Seven years in the military honed nursing student Precious McGowan’s discipline, aiding the veteran in earning first a B.S. in biochemistry in 2016 and now a B.S. in nursing. McGowan joined the military after high school and served in Afghanistan, Korea and Germany. Self-described as a poor student in high school, McGowan graduated magna cum laude in biochemistry and likely will also graduate from nursing with honors.
“The military helped me to be disciplined,” said McGowan. “At Georgia State, I was able to apply that work ethic, and I felt that my professors were truly invested in my education, success and future career.”
McGowan balances classes, clinical rotations and work, with military-like precision. She currently manages coursework, a senior practicum at the Shepherd Center, and a job as a nurse assistant for a patient recovering from a stroke.
“I create a tight schedule of my time and I stick to the plan,” said McGowan.
She completed seven clinical rotations during her nursing studies, in diverse specialties that include psychiatric, pediatrics, and medical/surgical. She credits the Shepherd Center and Grady Memorial Hospital as the best learning experiences.
“At Shepherd, I learn ed the most about patient care because I stayed with the patients for an extensive period of time and got to know them,” said McGowan. “At Grady, I learned about the nursing practice challenges in a fast-paced environment with a variety of complex cases.”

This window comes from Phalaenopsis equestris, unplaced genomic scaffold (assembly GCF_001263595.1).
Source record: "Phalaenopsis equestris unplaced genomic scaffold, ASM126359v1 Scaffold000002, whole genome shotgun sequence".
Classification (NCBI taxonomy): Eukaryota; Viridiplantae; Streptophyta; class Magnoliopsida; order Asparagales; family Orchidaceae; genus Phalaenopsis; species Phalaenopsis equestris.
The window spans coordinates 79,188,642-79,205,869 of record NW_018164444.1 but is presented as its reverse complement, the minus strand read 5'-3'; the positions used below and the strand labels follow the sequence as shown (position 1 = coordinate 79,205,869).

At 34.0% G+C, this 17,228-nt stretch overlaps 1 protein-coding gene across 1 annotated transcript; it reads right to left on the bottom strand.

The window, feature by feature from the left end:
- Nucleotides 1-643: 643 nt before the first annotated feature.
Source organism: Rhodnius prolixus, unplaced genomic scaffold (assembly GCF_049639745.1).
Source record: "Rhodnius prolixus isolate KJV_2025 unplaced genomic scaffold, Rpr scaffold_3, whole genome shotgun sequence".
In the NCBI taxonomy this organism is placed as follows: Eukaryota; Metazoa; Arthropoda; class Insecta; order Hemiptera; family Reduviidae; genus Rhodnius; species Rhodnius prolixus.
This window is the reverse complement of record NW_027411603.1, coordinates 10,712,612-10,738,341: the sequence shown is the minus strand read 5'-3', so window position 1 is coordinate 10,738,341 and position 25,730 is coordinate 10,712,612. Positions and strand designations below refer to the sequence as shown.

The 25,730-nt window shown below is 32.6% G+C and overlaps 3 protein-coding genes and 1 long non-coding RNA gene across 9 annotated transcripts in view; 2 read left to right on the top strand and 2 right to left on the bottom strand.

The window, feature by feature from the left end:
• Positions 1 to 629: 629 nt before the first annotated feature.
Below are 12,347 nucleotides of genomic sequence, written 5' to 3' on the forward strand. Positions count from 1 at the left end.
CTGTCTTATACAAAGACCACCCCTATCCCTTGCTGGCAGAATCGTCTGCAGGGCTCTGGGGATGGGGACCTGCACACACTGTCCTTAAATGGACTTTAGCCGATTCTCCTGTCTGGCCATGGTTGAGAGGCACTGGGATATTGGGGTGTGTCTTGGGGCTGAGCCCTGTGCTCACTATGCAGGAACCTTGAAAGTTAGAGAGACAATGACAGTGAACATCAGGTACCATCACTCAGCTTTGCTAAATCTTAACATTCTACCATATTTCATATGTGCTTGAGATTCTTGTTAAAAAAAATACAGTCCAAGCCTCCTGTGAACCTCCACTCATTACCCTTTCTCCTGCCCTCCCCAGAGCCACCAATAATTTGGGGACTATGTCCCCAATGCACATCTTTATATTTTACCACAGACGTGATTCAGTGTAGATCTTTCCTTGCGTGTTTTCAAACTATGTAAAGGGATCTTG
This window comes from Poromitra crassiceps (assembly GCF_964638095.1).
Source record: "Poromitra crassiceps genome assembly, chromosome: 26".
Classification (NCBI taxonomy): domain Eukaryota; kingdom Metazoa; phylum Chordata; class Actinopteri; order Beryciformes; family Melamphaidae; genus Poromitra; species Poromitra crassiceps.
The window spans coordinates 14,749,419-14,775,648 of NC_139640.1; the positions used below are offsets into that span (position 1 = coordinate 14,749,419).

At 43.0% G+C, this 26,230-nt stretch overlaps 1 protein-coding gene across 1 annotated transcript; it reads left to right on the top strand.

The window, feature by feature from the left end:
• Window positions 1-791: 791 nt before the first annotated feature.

McGowan is also deeply passionate about research, particularly in the field of neuroscience. While working as a research assistant to Dr. Melissa Faulkner in nursing, McGowan presented their study about the differences in sleep patterns, by gender, for individuals with diabetes. Her interest in both diabetes and neurology stem from the experiences of family members.
“My grandmother died from diabetes before there was so much progress in treating it,” she said. “My husband suffered a traumatic brain injury from an accident, and I was amazed by how the brain works as I participated in his therapy and recovery.”
McGowan has employment offers from two Atlanta-area hospitals, one in neurology and the other in the ICU. She has not decided which position to accept but has ambitious plans for the future including pursuing a master’s degree to be a nurse anesthetist (CRNA) and a Ph.D. in science or nursing.
McGowan is a member and mentor of the Nursing Students at Georgia State (NSGS), a member of the Golden Key Honor Society, and the American Association of Critical Care Nurses (AACN). In her spare time, she and her husband enjoy watching movies.